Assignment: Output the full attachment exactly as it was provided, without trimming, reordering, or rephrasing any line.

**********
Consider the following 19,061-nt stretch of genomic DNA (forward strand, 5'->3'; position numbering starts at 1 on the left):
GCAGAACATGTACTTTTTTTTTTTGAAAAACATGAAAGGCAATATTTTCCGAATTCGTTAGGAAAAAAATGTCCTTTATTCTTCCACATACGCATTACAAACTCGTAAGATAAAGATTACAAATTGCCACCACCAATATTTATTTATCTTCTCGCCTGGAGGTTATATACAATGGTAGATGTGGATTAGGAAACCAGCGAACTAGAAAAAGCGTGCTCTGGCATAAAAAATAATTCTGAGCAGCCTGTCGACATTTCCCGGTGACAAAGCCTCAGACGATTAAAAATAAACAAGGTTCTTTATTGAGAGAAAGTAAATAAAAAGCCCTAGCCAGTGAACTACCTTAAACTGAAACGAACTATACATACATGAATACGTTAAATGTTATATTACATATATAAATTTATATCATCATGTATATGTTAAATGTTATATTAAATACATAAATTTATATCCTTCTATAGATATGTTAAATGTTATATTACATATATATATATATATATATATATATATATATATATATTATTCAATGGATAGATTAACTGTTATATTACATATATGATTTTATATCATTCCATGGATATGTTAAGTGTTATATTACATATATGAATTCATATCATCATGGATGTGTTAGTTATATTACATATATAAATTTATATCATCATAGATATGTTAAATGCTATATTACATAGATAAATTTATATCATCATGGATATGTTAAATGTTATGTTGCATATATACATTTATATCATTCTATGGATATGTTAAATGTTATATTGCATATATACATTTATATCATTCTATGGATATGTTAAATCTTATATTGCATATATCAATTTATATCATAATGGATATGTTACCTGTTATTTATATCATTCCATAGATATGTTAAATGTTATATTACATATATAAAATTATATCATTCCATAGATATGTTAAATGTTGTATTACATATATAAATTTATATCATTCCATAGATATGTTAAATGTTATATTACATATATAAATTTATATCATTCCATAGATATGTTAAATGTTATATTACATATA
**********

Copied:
Consider the following 19,061-nt stretch of genomic DNA (forward strand, 5'->3'; position numbering starts at 1 on the left):
GCAGAACATGTACTTTTTTTTTTTGAAAAACATGAAAGGCAATATTTTCCGAATTCGTTAGGAAAAAAATGTCCTTTATTCTTCCACATACGCATTACAAACTCGTAAGATAAAGATTACAAATTGCCACCACCAATATTTATTTATCTTCTCGCCTGGAGGTTATATACAATGGTAGATGTGGATTAGGAAACCAGCGAACTAGAAAAAGCGTGCTCTGGCATAAAAAATAATTCTGAGCAGCCTGTCGACATTTCCCGGTGACAAAGCCTCAGACGATTAAAAATAAACAAGGTTCTTTATTGAGAGAAAGTAAATAAAAAGCCCTAGCCAGTGAACTACCTTAAACTGAAACGAACTATACATACATGAATACGTTAAATGTTATATTACATATATAAATTTATATCATCATGTATATGTTAAATGTTATATTAAATACATAAATTTATATCCTTCTATAGATATGTTAAATGTTATATTACATATATATATATATATATATATATATATATATATATATTATTCAATGGATAGATTAACTGTTATATTACATATATGATTTTATATCATTCCATGGATATGTTAAGTGTTATATTACATATATGAATTCATATCATCATGGATGTGTTAGTTATATTACATATATAAATTTATATCATCATAGATATGTTAAATGCTATATTACATAGATAAATTTATATCATCATGGATATGTTAAATGTTATGTTGCATATATACATTTATATCATTCTATGGATATGTTAAATGTTATATTGCATATATACATTTATATCATTCTATGGATATGTTAAATCTTATATTGCATATATCAATTTATATCATAATGGATATGTTACCTGTTATTTATATCATTCCATAGATATGTTAAATGTTATATTACATATATAAAATTATATCATTCCATAGATATGTTAAATGTTGTATTACATATATAAATTTATATCATTCCATAGATATGTTAAATGTTATATTACATATATAAATTTATATCATTCCATAGATATGTTAAATGTTATATTACATATA